Anti-Castro unity urged by daughter

January 03, 1994|By Knight-Ridder Newspapers

MIAMI -- Fidel Castro's daughter, in a telephone interview with the Miami Herald, called on all Cubans on and off the island to unite against her father's 35-year-long rule.

"Enough is enough," said Alina Fernandez Revuelta, Mr. Castro's 37-year-old daughter, who escaped from Cuba Dec. 20 posing as a tourist. After arriving in the United States two weeks ago, Ms. Fernandez Revuelta held a news conference but refused personal interviews, saying she wanted to wait until her teen-age daughter, who remained behind, got out of Cuba.

Alina Salgado Fernandez, 16, flew out of Havana New Year's Eve and is now reunited with her mother in Columbus, Ga. They are staying at the home of Elena Diaz-Verson Amos, a wealthy Cuban American who helped finance the defection.

Ms. Fernandez Revuelta's interview yesterday marked the start of a publicity campaign for Mr. Castro's daughter in exile. Besides granting one-on-one interviews with the print press, she was also appearing on television shows. She tentatively was scheduled to be interviewed today on ABC's "Good Morning America."

Ms. Fernandez Revuelta said she did not leave Cuba with a magic formula to resolve the crisis in her homeland. But pressed for an answer, she said perhaps the best solution was national unity for all Cubans, those in exile and those on the island.

Asked if she agreed with her host, Ms. Diaz-Verson Amos, who in a separate interview yesterday proposed that exiles and island dissidents unite against Mr. Castro, Ms. Fernandez Revuelta said she did: "Of course, a grand national union, a general consensus, is what's needed."

Should an accord involve your father?

"The situation desperately demands a solution," she said, cautiously choosing her words, aware that dialogue with Mr. Castro is anathema to many exiles. "If he is still there because the people over there allow it, then well . . . I don't know. I need more information. What we need is a solution for the long term."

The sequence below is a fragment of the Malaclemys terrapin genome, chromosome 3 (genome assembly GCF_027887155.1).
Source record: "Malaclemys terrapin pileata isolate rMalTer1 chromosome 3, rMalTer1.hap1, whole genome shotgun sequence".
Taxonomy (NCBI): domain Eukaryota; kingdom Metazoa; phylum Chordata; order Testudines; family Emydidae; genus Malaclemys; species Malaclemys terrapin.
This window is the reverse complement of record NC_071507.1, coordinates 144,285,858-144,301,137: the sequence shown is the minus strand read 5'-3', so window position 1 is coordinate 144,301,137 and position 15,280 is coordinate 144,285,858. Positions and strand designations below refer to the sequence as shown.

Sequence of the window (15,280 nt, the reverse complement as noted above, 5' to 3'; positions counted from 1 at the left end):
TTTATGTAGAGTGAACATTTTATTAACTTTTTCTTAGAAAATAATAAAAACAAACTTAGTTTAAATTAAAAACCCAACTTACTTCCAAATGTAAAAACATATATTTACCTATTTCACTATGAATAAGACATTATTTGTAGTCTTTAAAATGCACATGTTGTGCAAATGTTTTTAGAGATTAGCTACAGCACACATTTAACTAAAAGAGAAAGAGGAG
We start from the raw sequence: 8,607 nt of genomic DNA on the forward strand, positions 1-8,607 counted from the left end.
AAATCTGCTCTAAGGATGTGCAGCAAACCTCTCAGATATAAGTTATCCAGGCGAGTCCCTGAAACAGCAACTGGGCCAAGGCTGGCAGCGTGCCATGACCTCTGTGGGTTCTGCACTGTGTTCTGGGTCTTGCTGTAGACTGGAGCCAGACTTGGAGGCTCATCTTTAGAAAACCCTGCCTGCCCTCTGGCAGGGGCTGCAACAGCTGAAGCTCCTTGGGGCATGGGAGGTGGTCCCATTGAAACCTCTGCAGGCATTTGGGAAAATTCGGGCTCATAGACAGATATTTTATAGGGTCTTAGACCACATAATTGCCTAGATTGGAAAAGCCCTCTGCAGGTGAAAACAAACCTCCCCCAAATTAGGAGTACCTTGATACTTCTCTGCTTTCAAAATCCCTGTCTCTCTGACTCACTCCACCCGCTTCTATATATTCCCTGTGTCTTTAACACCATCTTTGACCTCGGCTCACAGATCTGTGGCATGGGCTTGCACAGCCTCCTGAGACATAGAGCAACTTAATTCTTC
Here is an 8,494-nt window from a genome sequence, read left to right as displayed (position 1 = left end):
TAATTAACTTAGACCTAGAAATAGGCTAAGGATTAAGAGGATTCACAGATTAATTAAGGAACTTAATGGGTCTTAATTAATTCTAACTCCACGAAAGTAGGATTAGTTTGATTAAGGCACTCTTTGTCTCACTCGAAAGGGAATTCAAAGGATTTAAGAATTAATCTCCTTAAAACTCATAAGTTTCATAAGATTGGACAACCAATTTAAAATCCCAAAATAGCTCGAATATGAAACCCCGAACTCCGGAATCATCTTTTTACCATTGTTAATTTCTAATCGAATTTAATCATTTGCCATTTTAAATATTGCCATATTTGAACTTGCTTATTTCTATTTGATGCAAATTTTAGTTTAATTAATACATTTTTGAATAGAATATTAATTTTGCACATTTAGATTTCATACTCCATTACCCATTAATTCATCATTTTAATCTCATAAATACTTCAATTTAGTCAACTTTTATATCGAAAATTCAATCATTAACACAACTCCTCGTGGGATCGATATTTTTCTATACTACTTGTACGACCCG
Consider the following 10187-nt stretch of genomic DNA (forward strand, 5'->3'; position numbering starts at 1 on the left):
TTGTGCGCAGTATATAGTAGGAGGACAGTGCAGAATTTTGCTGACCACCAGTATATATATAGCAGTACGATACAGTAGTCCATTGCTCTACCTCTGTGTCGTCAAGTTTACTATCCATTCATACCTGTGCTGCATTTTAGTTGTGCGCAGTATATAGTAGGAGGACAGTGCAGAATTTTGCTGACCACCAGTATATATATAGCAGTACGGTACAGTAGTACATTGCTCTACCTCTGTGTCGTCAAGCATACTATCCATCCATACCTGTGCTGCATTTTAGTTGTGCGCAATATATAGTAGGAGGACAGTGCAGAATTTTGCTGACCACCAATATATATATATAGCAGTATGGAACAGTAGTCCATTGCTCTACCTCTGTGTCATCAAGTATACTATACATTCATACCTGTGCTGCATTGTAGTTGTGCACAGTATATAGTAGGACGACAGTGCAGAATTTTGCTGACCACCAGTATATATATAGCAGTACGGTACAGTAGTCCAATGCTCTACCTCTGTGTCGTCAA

Originally, she said, she thought that perhaps ending the embargo was one possible outcome. But since arriving in exile, Ms. Fernandez Revuelta said she had reassessed her initial stand.

"I used to think that perhaps temporarily an idea for a solution would be to lift the embargo," Ms. Fernandez Revuelta said. "But here I find that many people in the exile community, a majority in fact, are for the embargo."

As a result, Ms. Fernandez Revuelta said, she is in the process of "acquiring new information" to re-evaluate her position. Ultimately what stand she will choose, she said, is unclear.

"I haven't had time to talk with anyone at length on this to reach any new conclusions," she said. "But evidently I cannot be the only person to think differently. I would like to be better informed first about how people here think, listen to all the sides."

Ms. Fernandez Revuelta did not say who she plans to talk to about the issues. But among exiles, different viewpoints have arisen in recent times on how to trigger the demise of the Castro regime.

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